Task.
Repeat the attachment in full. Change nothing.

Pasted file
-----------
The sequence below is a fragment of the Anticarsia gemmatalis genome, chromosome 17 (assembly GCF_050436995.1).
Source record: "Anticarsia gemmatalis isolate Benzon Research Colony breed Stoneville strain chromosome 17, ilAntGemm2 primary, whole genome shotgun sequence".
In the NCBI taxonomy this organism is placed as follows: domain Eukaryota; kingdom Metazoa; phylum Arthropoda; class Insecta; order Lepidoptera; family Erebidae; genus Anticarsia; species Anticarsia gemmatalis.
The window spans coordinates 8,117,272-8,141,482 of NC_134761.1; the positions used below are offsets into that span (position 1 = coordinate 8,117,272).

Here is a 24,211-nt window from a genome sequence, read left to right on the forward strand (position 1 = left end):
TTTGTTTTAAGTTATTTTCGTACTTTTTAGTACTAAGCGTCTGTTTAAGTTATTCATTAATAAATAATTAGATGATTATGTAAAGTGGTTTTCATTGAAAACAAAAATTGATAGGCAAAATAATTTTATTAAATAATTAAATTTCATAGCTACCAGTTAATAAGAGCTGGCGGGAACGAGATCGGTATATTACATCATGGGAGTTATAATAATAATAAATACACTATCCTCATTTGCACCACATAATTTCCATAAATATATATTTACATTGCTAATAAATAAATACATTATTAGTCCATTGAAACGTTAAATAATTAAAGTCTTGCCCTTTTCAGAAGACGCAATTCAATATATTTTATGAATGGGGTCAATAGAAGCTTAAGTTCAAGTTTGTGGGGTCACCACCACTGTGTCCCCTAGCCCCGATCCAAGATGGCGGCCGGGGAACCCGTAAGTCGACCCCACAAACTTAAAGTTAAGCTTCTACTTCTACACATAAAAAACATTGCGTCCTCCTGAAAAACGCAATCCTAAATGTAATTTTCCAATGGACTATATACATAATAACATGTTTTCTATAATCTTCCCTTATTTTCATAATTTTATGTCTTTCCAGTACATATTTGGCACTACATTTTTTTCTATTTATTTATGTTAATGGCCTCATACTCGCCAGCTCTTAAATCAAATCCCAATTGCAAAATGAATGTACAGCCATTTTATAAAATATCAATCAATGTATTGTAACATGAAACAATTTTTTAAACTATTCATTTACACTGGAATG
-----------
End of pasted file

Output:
The sequence below is a fragment of the Anticarsia gemmatalis genome, chromosome 17 (assembly GCF_050436995.1).
Source record: "Anticarsia gemmatalis isolate Benzon Research Colony breed Stoneville strain chromosome 17, ilAntGemm2 primary, whole genome shotgun sequence".
In the NCBI taxonomy this organism is placed as follows: domain Eukaryota; kingdom Metazoa; phylum Arthropoda; class Insecta; order Lepidoptera; family Erebidae; genus Anticarsia; species Anticarsia gemmatalis.
The window spans coordinates 8,117,272-8,141,482 of NC_134761.1; the positions used below are offsets into that span (position 1 = coordinate 8,117,272).

Here is a 24,211-nt window from a genome sequence, read left to right on the forward strand (position 1 = left end):
TTTGTTTTAAGTTATTTTCGTACTTTTTAGTACTAAGCGTCTGTTTAAGTTATTCATTAATAAATAATTAGATGATTATGTAAAGTGGTTTTCATTGAAAACAAAAATTGATAGGCAAAATAATTTTATTAAATAATTAAATTTCATAGCTACCAGTTAATAAGAGCTGGCGGGAACGAGATCGGTATATTACATCATGGGAGTTATAATAATAATAAATACACTATCCTCATTTGCACCACATAATTTCCATAAATATATATTTACATTGCTAATAAATAAATACATTATTAGTCCATTGAAACGTTAAATAATTAAAGTCTTGCCCTTTTCAGAAGACGCAATTCAATATATTTTATGAATGGGGTCAATAGAAGCTTAAGTTCAAGTTTGTGGGGTCACCACCACTGTGTCCCCTAGCCCCGATCCAAGATGGCGGCCGGGGAACCCGTAAGTCGACCCCACAAACTTAAAGTTAAGCTTCTACTTCTACACATAAAAAACATTGCGTCCTCCTGAAAAACGCAATCCTAAATGTAATTTTCCAATGGACTATATACATAATAACATGTTTTCTATAATCTTCCCTTATTTTCATAATTTTATGTCTTTCCAGTACATATTTGGCACTACATTTTTTTCTATTTATTTATGTTAATGGCCTCATACTCGCCAGCTCTTAAATCAAATCCCAATTGCAAAATGAATGTACAGCCATTTTATAAAATATCAATCAATGTATTGTAACATGAAACAATTTTTTAAACTATTCATTTACACTGGAATG